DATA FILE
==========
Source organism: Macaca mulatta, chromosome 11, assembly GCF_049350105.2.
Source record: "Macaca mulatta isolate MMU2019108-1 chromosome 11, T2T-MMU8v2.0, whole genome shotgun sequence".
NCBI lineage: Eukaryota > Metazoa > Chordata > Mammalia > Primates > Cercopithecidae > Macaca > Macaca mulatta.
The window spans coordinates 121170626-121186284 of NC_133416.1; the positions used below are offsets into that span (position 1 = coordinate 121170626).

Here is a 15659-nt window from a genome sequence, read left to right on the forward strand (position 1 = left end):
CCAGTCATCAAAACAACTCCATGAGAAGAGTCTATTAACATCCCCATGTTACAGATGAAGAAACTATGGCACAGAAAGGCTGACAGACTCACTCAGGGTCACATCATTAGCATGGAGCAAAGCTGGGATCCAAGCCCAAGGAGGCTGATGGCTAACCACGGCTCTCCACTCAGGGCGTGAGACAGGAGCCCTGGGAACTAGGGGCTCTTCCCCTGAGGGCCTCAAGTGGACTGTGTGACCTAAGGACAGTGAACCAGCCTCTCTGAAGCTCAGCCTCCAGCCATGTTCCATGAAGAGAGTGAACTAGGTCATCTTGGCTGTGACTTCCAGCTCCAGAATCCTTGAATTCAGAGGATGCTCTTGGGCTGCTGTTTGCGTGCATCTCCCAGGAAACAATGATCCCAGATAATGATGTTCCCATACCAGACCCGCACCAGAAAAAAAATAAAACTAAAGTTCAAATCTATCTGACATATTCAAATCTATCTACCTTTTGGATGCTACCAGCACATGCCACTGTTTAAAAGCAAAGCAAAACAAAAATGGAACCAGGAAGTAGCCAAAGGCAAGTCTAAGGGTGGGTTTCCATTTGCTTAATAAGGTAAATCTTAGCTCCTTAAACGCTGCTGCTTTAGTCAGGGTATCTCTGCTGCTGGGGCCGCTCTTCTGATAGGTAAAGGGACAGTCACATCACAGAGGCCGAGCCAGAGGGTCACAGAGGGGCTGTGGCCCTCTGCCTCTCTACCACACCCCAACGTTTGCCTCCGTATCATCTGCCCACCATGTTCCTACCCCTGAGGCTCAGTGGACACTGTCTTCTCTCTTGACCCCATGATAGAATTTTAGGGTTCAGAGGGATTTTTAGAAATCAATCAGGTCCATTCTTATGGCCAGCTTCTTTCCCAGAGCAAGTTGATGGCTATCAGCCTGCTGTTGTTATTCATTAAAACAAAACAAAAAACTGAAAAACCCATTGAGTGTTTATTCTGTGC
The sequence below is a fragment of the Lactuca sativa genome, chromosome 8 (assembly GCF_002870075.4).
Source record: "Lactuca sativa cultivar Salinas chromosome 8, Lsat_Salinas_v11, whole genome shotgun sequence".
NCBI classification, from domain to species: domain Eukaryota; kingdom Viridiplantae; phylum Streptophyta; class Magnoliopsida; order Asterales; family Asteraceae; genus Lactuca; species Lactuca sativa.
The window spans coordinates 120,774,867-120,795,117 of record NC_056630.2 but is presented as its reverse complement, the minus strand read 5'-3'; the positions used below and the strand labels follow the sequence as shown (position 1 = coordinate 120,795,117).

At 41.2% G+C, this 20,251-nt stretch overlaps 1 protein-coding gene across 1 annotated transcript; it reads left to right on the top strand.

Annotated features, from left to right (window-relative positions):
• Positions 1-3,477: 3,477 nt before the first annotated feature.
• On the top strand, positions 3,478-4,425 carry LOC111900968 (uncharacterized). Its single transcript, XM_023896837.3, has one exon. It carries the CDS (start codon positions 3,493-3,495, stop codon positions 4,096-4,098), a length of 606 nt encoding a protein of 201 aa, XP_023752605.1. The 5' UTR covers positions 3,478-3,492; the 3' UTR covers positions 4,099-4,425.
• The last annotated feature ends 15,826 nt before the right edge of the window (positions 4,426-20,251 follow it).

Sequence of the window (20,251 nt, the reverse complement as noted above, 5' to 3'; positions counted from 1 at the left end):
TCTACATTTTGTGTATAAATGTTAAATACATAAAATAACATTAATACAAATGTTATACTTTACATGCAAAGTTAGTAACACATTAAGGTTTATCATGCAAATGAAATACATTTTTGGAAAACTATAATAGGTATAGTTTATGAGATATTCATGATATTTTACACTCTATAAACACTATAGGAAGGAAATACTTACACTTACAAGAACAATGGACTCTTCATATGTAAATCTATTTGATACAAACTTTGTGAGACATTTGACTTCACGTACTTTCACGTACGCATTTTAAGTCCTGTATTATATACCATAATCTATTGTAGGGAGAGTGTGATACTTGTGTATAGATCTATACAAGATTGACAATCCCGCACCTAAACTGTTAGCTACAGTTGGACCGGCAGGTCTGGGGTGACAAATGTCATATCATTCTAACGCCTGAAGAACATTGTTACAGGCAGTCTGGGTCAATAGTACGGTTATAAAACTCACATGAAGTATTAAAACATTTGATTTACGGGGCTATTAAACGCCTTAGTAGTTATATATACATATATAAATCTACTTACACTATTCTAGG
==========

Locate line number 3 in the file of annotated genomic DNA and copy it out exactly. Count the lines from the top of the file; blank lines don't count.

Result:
NCBI lineage: Eukaryota > Metazoa > Chordata > Mammalia > Primates > Cercopithecidae > Macaca > Macaca mulatta.